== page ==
At the COP26 climate conference, which is scheduled to finish this week, many countries and companies have announced pledges to reach “net-zero emissions.” Often, these targets rely on nature to do a lot of the work, whether it’s planting trees or protecting farmland to absorb carbon dioxide. Will this work at a large enough scale? Two scholars who have probed this question and surveyed the research explain the problem with these many net-zero emissions pledges. Quite simply, they write, “nature cannot balance out ongoing fossil emissions.” For our ongoing global coverage of COP26, see this page.

With Thanksgiving coming up, many of us are facing tricky questions about social gatherings, even with people who are vaccinated against COVID-19. Can testing play a role, particularly now that less expensive rapid antigen tests are widely available? University of Massachusetts molecular biologist Nathaniel Hafer breaks down the difference between antigen tests and the gold-standard PCR tests to give you some guidance on how to proceed.

Will SARS-CoV-2 become endemic and appear year after year like the common cold and the flu? Three scientists from the University of Colorado Boulder probe this question and explain the factors, such as the R0 transmission rate, that will determine whether this becomes the case. Many scientists believe the virus that causes the disease will indeed settle into “endemic patterns of transmission,” they write. At the same time, they note, the course of the pandemic is still uncertain, and “our post-pandemic future will heavily depend on how the virus evolves over the coming years.”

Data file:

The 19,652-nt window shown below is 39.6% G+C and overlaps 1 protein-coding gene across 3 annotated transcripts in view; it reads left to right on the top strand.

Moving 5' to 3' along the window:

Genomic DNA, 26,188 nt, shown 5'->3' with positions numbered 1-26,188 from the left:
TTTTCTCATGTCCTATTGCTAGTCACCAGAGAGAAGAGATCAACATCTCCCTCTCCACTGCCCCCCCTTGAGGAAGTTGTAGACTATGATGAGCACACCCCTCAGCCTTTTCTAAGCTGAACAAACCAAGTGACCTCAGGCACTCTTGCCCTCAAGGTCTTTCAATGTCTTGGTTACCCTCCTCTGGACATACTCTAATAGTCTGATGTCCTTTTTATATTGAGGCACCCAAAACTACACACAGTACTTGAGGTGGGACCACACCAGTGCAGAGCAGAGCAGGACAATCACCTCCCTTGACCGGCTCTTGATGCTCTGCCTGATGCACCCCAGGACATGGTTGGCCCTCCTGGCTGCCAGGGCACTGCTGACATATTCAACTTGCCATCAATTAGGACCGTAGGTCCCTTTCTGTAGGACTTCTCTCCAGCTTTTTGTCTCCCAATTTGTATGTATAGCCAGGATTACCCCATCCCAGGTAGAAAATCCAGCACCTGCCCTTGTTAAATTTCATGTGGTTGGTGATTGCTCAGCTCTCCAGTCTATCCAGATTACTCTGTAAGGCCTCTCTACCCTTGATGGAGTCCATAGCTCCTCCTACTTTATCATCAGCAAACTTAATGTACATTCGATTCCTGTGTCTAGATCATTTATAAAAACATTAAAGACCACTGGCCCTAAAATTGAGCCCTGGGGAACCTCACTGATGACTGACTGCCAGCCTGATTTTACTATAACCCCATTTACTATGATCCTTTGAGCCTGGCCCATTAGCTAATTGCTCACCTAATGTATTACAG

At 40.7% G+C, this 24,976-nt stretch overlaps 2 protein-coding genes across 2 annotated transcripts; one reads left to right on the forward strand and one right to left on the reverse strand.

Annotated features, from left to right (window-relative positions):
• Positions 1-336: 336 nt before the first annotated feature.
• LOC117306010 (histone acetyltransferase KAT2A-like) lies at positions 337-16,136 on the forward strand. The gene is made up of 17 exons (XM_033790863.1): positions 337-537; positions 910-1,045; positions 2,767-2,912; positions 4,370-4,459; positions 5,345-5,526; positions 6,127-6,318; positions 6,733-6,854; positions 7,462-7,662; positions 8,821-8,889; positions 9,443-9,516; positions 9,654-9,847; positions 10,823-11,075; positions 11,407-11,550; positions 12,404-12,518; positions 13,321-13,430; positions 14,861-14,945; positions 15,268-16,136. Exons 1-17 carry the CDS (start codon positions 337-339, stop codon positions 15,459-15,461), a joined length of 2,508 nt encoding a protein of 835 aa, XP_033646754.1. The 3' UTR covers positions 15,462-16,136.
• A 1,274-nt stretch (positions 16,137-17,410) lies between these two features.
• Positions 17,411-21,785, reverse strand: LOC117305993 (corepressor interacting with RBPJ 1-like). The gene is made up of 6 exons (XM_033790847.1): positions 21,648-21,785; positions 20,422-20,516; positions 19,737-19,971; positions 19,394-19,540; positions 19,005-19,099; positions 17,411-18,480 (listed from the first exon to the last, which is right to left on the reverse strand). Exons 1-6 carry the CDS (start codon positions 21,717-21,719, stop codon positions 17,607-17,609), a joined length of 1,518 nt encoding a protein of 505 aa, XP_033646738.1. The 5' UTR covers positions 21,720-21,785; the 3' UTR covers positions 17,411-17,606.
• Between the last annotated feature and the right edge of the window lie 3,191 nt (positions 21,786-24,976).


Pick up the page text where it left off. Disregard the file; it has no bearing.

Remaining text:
Also in this week’s science and research news:

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Martin La Monica

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Companies’ net-zero pledges count on vast expanses of forest to hold carbon so they can continue emitting. AFP via Getty Images

Forests can’t handle all the net-zero emissions plans – companies and countries expect nature to offset too much carbon

Doreen Stabinsky, College of the Atlantic; Kate Dooley, The University of Melbourne

Yes, trees and soils can absorb and store carbon, but the carbon doesn’t stay stored forever. That’s one of the problems with how net-zero plans for the climate are being designed.

All COVID-19 tests start with a sample, but the scientific process goes very differently after that. Morsa Images/Digital Vision via Getty Images

What’s the difference between a PCR and antigen COVID-19 test? A molecular biologist explains

Nathaniel Hafer, UMass Chan Medical School

The two types of COVID-19 tests – antigen and PCR – work in very different ways, which is why one is fast but less accurate and the other is slow and precise.

The best way to stop a contagious virus like COVID-19 is through a worldwide vaccination program. Patrick T. Fallon/AFP via Getty Images

Is COVID-19 here to stay? A team of biologists explains what it means for a virus to become endemic

Sara Sawyer, University of Colorado Boulder; Arturo Barbachano-Guerrero, University of Colorado Boulder; Cody Warren, University of Colorado Boulder

Some viruses go extinct, while others stick around. The virus that causes COVID-19 seems likely to remain with us for the long term.